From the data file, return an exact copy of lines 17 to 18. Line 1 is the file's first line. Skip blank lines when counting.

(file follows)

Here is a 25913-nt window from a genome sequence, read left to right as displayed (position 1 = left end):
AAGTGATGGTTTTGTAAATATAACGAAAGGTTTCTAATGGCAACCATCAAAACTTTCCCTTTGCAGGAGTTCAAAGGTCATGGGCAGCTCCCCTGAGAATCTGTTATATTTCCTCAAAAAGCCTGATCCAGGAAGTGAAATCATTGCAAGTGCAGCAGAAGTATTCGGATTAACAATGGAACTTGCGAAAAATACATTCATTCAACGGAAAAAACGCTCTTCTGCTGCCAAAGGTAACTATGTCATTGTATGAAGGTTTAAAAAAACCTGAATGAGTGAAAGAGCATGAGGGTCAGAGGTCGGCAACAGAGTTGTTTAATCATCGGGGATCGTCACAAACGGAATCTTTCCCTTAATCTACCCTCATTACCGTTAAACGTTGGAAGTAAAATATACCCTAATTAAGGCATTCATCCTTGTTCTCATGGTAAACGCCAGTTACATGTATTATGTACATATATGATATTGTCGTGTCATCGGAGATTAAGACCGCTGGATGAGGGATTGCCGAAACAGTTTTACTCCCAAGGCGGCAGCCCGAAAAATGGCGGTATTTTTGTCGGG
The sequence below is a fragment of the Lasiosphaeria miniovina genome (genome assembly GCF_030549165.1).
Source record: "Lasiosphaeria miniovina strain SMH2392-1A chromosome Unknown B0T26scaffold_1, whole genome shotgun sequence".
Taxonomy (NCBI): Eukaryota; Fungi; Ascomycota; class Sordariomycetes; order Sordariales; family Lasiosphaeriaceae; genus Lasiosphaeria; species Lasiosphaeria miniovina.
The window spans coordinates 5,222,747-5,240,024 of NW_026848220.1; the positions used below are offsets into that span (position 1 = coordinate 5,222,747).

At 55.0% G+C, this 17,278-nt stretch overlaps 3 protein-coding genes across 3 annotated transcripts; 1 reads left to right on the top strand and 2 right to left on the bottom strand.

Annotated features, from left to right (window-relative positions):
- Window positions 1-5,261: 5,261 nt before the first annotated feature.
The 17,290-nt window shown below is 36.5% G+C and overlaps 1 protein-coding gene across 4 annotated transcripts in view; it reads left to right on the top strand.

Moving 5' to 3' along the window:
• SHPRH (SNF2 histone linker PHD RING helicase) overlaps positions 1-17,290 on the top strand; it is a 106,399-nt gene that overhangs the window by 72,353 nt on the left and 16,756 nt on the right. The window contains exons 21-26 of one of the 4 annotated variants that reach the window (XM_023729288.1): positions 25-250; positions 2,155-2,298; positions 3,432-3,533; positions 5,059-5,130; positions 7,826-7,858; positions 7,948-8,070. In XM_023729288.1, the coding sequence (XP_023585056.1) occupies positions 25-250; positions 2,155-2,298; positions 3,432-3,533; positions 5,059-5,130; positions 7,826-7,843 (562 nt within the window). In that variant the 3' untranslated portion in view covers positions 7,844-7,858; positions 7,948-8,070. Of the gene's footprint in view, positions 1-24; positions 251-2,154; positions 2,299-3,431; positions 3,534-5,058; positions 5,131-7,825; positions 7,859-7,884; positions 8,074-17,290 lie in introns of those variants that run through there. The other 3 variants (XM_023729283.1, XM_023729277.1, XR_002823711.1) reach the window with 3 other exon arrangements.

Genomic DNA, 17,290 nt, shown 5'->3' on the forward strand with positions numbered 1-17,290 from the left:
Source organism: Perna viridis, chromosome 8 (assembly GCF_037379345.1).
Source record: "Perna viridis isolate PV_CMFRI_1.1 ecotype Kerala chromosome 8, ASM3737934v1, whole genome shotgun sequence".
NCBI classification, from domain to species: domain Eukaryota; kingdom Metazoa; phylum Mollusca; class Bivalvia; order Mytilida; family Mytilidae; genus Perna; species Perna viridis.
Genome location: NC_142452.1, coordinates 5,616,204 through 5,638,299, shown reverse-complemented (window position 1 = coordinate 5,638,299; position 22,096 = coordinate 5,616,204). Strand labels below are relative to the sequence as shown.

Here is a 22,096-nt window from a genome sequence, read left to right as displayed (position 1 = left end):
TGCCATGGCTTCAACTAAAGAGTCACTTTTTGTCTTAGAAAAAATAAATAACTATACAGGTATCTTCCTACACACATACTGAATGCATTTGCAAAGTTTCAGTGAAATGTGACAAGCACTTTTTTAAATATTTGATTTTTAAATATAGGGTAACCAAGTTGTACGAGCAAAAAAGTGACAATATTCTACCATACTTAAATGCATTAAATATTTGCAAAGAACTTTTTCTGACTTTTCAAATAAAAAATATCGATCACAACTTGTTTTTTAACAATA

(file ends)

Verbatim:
Genome location: NC_142452.1, coordinates 5,616,204 through 5,638,299, shown reverse-complemented (window position 1 = coordinate 5,638,299; position 22,096 = coordinate 5,616,204). Strand labels below are relative to the sequence as shown.

Here is a 22,096-nt window from a genome sequence, read left to right as displayed (position 1 = left end):